Wednesday, September 22, 2010

"Ask Philippa": MUCH ADO edition

Philippa Kelly, Resident Dramaturg for Cal Shakes,shares her thoughts on our 2010 productions.

In Jonathan Moscone's enchanting and stunningly beautiful production of Much Ado About Nothing, we see and feel a musical elasticity of mood (Shakespeare's own version of "notes", or "noting".) There is the merry banter of the opening; the hopefulness of the wooing scene; the hilarity of mistaken identity played out in the dance; and the calamitous consequences of a misanthropic plot against the marriage of two young lovers. After intermission you'll see mayhem released as the play veers dangerously toward tragedy. Yet somehow, as if by magic, the disastrous events are harmonized in the beautiful simplicty of a plea for redemption and the general joy of a double wedding.

Have you seen our production of Much Ado About Nothing yet? Do you have questions or comments about the production's themes, creative choices, or anything else? Please leave them in the comments, and I'll be sure to respond.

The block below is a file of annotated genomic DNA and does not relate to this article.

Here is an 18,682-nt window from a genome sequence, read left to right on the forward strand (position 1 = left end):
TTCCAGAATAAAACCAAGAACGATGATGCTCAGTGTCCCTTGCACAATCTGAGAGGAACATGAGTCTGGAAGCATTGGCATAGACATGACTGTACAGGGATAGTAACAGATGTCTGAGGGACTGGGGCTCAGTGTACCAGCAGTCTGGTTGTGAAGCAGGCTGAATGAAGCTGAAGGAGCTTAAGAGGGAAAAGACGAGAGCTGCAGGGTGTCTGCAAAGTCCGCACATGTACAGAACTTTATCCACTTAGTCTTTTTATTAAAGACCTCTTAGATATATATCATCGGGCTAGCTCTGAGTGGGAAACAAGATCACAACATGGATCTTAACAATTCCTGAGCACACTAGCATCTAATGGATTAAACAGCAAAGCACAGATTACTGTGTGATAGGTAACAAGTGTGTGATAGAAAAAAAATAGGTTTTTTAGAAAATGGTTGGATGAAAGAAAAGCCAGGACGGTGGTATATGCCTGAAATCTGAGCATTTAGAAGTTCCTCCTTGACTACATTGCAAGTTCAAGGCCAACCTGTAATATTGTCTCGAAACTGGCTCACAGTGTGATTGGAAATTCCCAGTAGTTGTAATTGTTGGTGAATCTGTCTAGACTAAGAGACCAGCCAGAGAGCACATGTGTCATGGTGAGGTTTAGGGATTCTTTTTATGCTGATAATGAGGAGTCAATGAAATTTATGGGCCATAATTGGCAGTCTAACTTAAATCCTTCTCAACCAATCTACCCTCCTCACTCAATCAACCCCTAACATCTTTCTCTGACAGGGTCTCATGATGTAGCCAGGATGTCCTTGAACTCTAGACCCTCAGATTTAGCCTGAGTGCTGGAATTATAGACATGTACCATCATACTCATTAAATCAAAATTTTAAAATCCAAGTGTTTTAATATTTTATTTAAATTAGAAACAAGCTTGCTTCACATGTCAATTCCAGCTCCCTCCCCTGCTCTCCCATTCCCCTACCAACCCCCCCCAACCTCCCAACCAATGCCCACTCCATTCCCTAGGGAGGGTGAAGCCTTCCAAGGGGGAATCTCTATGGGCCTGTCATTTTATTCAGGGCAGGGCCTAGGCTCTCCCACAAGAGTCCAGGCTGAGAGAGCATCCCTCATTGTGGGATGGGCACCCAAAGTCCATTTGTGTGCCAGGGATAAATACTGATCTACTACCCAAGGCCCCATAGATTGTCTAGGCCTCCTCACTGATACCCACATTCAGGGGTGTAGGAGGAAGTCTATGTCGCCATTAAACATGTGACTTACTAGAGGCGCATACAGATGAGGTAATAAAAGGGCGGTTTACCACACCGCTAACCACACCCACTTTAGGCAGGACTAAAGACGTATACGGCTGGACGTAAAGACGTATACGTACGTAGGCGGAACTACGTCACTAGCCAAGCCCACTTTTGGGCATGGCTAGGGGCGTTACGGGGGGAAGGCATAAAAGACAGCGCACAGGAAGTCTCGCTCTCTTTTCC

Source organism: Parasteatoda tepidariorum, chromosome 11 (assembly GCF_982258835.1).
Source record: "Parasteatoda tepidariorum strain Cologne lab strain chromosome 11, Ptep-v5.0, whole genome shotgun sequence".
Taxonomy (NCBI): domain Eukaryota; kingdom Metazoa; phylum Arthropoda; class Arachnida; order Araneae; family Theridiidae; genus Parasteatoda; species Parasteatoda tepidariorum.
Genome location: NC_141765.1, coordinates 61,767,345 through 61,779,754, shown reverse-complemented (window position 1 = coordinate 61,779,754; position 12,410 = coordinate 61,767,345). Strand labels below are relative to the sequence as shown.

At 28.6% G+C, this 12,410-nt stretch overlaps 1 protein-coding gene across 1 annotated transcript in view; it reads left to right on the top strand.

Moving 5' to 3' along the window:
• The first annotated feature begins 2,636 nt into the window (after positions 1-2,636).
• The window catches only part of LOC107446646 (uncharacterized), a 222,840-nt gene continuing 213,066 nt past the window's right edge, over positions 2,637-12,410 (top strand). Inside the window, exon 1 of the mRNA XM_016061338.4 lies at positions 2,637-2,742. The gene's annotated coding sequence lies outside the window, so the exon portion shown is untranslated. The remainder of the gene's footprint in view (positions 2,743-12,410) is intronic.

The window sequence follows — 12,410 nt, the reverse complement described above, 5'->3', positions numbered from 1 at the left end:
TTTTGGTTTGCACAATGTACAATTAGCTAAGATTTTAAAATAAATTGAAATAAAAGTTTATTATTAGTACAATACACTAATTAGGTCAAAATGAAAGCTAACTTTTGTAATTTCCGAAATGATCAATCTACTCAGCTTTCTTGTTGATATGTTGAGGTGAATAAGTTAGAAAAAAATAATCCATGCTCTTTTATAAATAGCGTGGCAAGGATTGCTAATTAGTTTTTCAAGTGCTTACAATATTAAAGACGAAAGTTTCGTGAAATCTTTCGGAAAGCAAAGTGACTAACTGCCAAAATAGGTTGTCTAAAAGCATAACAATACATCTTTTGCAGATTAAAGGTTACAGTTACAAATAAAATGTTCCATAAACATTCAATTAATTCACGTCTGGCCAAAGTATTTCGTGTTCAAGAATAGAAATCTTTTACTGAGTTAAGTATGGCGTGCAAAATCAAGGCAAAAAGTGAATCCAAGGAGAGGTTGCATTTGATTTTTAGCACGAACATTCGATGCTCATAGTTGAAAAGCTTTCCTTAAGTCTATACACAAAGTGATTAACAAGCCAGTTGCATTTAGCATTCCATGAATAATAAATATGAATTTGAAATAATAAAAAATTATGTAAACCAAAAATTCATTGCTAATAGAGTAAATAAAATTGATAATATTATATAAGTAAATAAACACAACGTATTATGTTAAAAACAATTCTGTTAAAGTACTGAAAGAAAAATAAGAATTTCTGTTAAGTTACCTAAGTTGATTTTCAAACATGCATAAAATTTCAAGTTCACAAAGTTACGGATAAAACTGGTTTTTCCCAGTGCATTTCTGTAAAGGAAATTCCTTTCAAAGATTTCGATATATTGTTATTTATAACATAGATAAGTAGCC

Photo by Jay Yamada.

Tuesday, September 14, 2010

Creating MUCH ADO'S onstage flora

For the ultimate show of Cal Shakes' 2010 season, the audience will see even more greenery than usual at the Bruns Amphitheater: To help create the lush atmosphere of Much Ado About Nothing's Messina, director Jonathan Moscone asked Will's Weeders, our all-volunteer-staffed and -funded gardening group, to landscape the stage, as well.

Below, check out some photos of the work in progress, all by Paul S. Doyle.

Flowering plants arrive at the Bruns on the morning of September 14:

Muriel Wilson (at left) and Kathy Graeven prune a Mexican lobelia:

From left: Muriel Wilson, Diana Caldwell, Patti James, Dayna Taylor, and Midge Zischke discuss plants to be used onstage during Much Ado, including Mexican lobelia, yellow lantana, geraniums, roses, and marguerites: